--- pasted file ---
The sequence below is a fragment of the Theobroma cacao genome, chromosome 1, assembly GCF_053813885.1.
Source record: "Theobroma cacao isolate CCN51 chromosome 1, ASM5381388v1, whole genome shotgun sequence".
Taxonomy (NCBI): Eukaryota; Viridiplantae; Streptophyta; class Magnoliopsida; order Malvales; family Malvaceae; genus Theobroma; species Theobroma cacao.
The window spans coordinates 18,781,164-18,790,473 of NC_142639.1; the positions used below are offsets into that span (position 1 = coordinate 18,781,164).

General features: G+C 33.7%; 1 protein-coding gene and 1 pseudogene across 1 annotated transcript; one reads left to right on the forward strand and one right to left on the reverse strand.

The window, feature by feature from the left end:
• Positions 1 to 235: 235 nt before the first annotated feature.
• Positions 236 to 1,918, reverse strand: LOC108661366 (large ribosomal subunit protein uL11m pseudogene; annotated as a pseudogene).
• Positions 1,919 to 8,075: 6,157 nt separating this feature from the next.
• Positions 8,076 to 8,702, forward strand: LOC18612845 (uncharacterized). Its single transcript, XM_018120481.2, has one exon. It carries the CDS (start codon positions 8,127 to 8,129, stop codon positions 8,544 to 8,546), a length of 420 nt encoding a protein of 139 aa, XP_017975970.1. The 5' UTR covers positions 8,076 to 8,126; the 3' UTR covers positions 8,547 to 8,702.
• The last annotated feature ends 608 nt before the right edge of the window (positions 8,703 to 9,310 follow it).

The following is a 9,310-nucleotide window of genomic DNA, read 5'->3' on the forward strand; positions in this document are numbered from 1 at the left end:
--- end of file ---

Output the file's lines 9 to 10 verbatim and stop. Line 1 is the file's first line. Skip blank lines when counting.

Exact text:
• Positions 1,919 to 8,075: 6,157 nt separating this feature from the next.
• Positions 8,076 to 8,702, forward strand: LOC18612845 (uncharacterized). Its single transcript, XM_018120481.2, has one exon. It carries the CDS (start codon positions 8,127 to 8,129, stop codon positions 8,544 to 8,546), a length of 420 nt encoding a protein of 139 aa, XP_017975970.1. The 5' UTR covers positions 8,076 to 8,126; the 3' UTR covers positions 8,547 to 8,702.